Key line here:Virgil could not throw a very deep ball so Walsh was forced to concentrate on what Virgil could do well - throw shorter timed routes like he had at BYU. When was that? He won the WAC Championship for Edwards in '65 using the "Wasatch Front" Walsh didn't "Invent" the WC till the mid 70's. Fact are facts and repeating a lie doesn't change the truth!

Tell me where the Lies are A$$HOLE? You make crap up.

All factors considered, the birth of the West Coast offense started with the legendary Paul Brown, from whom Walsh worked for in Cincinnati, and the offensive genius Sid Gillman. Gillman made his mark in 10 seasons with the San Diego Chargers, leading them to five championship appearances. http://football.calsci.com/WCOHistory2.html

I decided to throw the football, not just the normal 10 or 15 times a game but 35 to 45 times per game on any down from our own end zone to the opponents end zone. The only success we had ever had at BYU was when Virgil Carter was our quarterback (in the mid 1960s) and we threw the ball.

The BYU pass offense is based on a timing system. We design the quarterback drops, route depths, and protection schemes so that the quarterback can throw the ball in a specific timed sequence. If the defense and coverage will not allow us to execute our rhythm or timing, then we convert our attack with route adjustments. We want to throw the ball upfield by attacking the vertical seams created by coverage and the horizontal seams created by using our running backs in a flare-flood control concept. By doing this we can still be a ball control offense and take advantage of what the defense is giving us.
( the definition of "West Coast") LOL

We have five basic tenents in our passing game. First, we must protect the quarterback. Second, we want to play ball control football, primarily with the forward pass. Third, it is important to incorporate an effective running game with the passing attack. Fourth, we will take what the defense gives us. Fifth, we as coaches must constantly KISS the offense (Keep It Simple Stupid). LaVell Edwards, The Football Coaching Bible
Walsh coached under Brown from 68-75. LaVell wasn't head coach until 72. Say what you want but the west coast offense you keep talking about was Walsh's system who was never under Edwards. BYU ran a similar system and that is why Walsh recruited them but Walsh didn't run out of shotgun like BYU did most of the time. Again BYU had an influence on it but to say it is the BIRTHPLACE like you did is a joke.





http://en.wikipedia.org/wiki/West_Coast_Offense

SoCalBronco
11-01-2009, 09:50 PM
The "West Coast offense" is not a single offense. BYU and the 49ers actually did not share many plays in common. The general philosophy was similar, that is, to create a high percentage short to intermediate passing game that was designed to replace the run with consistent short passes. They didn't always do it the same way, though. Walsh emphasized delay routes at Stanford in the late 1970s and later, alot of crossing routes in San Francisco. Whereas BYU, with Doug Scovil, Edwards and later Chow, had a core of 10/11 passes they used year after year (BYU's "60 Series": http://bruceeien.com/offense/chow/CHOW.HTM).

Unlike the 49ers, BYU did not emphasize crossing routes much, except for the famous "Mesh" play. Rather, BYU focused on Flood routes and oblique stretches. In the late 1980s, a pair of young coaches from Iowa Wesylan University went to visit with the BYU coaches to consult with them on the passing game. They borrowed much of what BYU did and built on it by taking many of the 10-11 core BYU plays and adding "tags" to each play to make it appear to the defense that the offense had 50 different passes when it reality they only had about a dozen passes, but with about 3 tags (variations of one of the routes) for each of them. They also made one small tweak to the Mesh route (to turn it into, what is now, IMO, the best single all purpose pass play in football) added more of the shotgun, expanded the quick passing game and added a ton of screen passes. These two young coaches were Hal Mumme and Mike Leach and much of today's Air Raid offense that was made popular at Kentucky in the late 1990s and now at Texas Tech draws its roots from BYU.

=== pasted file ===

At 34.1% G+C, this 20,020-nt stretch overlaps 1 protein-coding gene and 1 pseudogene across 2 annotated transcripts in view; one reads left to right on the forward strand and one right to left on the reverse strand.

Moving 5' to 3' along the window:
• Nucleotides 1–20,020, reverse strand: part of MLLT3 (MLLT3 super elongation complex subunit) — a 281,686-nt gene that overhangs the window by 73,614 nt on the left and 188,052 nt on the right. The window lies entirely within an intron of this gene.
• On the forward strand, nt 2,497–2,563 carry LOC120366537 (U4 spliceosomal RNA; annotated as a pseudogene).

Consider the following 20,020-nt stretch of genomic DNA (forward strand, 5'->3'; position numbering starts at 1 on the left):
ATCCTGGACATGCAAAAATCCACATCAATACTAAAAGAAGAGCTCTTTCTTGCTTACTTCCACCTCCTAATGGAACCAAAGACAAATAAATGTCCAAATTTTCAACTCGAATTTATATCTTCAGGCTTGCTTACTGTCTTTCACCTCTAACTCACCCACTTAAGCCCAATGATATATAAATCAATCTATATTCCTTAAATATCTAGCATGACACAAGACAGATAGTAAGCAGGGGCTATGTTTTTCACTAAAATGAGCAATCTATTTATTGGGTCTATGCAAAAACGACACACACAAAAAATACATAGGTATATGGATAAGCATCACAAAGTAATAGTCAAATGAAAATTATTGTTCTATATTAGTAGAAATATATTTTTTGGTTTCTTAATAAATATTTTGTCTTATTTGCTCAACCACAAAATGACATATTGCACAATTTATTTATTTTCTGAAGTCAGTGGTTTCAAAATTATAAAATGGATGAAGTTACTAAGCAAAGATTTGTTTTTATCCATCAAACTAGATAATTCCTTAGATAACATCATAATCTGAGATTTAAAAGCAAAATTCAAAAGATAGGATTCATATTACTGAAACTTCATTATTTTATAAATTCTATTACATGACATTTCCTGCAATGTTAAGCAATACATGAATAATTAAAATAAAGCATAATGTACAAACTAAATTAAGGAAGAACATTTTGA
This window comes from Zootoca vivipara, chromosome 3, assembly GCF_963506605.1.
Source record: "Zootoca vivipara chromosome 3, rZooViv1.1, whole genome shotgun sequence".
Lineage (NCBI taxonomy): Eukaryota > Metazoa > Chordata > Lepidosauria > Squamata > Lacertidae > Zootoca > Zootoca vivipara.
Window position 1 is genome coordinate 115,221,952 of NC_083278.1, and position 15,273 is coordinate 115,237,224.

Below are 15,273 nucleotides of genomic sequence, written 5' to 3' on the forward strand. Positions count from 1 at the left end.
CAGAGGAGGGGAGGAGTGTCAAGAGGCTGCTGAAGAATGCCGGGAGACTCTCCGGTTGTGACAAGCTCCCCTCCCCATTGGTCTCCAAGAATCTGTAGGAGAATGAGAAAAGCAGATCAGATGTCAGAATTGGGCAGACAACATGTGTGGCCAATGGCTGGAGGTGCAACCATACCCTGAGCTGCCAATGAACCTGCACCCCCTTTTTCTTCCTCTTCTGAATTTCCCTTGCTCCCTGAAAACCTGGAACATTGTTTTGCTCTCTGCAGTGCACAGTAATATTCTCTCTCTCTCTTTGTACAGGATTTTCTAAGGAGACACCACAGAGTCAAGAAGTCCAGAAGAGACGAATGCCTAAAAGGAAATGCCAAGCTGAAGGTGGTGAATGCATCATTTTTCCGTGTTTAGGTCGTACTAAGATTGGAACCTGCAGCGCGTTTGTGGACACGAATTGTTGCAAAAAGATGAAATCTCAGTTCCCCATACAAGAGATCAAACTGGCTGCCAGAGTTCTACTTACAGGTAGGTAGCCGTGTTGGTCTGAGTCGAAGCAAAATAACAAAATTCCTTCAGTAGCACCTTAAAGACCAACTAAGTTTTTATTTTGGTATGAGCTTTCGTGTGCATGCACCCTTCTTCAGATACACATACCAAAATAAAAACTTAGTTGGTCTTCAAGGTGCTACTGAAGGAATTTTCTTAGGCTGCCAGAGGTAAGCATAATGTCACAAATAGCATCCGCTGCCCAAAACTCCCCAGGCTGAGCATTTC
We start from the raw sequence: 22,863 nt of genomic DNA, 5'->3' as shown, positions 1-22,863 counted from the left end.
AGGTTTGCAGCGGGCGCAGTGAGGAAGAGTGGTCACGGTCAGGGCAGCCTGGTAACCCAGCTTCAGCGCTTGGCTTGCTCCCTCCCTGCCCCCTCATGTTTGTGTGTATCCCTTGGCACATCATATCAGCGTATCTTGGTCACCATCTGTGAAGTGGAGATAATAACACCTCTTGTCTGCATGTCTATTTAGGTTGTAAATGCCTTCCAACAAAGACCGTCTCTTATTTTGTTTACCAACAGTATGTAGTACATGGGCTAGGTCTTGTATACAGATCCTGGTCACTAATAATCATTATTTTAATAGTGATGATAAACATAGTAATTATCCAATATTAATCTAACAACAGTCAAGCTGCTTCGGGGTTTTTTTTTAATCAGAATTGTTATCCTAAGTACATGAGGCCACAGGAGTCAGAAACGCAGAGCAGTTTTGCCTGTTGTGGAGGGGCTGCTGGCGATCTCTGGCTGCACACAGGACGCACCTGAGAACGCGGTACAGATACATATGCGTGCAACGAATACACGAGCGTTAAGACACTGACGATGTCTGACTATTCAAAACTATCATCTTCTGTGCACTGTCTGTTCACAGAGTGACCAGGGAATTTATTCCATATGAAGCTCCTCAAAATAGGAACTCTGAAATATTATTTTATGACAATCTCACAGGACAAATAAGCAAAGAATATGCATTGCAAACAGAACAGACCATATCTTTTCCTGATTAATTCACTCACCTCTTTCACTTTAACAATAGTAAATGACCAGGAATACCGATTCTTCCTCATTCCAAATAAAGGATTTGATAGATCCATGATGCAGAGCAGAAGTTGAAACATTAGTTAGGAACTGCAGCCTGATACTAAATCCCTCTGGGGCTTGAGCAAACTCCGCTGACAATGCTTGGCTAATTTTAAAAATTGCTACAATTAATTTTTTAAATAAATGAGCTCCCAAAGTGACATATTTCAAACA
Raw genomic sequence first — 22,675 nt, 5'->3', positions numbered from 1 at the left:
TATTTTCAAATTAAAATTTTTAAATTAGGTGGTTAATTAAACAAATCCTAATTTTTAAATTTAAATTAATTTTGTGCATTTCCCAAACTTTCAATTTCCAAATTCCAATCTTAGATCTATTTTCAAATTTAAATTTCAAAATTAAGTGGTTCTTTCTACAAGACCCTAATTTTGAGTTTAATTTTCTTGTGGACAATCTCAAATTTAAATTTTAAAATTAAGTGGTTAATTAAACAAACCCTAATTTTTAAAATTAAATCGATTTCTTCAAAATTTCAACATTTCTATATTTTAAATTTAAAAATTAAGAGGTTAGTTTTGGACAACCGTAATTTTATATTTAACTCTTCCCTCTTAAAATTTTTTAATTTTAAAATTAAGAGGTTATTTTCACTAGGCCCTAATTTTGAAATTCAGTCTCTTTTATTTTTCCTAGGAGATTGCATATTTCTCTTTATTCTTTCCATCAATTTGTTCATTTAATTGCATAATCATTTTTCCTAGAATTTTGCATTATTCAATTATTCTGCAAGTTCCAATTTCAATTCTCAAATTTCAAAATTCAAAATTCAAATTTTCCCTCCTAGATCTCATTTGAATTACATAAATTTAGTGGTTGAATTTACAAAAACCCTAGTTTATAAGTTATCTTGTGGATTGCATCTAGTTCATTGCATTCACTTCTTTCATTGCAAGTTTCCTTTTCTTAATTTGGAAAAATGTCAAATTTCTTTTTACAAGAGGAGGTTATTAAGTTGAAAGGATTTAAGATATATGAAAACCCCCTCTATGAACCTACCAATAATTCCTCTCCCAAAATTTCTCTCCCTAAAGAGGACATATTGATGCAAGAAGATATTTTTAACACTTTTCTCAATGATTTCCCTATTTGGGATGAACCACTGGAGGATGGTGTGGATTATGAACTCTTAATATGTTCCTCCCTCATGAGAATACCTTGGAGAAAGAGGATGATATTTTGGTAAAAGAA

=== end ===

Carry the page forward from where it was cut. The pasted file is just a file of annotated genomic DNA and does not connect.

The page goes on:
azbroncfan
11-01-2009, 09:59 PM
The "West Coast offense" is not a single offense. BYU and the 49ers actually did not share many plays in common. The general philosophy was similar, that is, to create a high percentage short to intermediate passing game that was designed to replace the run with consistent short passes. They didn't always do it the same way, though. Walsh emphasized delay routes at Stanford in the late 1970s and later, alot of crossing routes in San Francisco. Whereas BYU, with Doug Scovil, Edwards and later Chow, had a core of 10/11 passes they used year after year (BYU's "60 Series": http://bruceeien.com/offense/chow/CHOW.HTM).

Unlike the 49ers, BYU did not emphasize crossing routes much, except for the famous "Mesh" play. Rather, BYU focused on Flood routes and oblique stretches. In the late 1980s, a pair of young coaches from Iowa Wesylan University went to visit with the BYU coaches to consult with them on the passing game. They borrowed much of what BYU did and built on it by taking many of the 10-11 core BYU plays and adding "tags" to each play to make it appear to the defense that the offense had 50 different passes when it reality they only had about a dozen passes, but with about 3 tags (variations of one of the routes) for each of them. They also made one small tweak to the Mesh route (to turn it into, what is now, IMO, the best single all purpose pass play in football) added more of the shotgun, expanded the quick passing game and added a ton of screen passes. These two young coaches were Hal Mumme and Mike Leach and much of today's Air Raid offense that was made popular at Kentucky in the late 1990s and now at Texas Tech draws its roots from BYU.

Exactly and anyone who watched BYU in under Edwards wouldn't make a statement that the real birthplace of the WC Offense was BYU. BYU ran a lot of shotgun, Walsh and Montana hardly ever did if they even ever did. Guy calls me out saying I'm lying?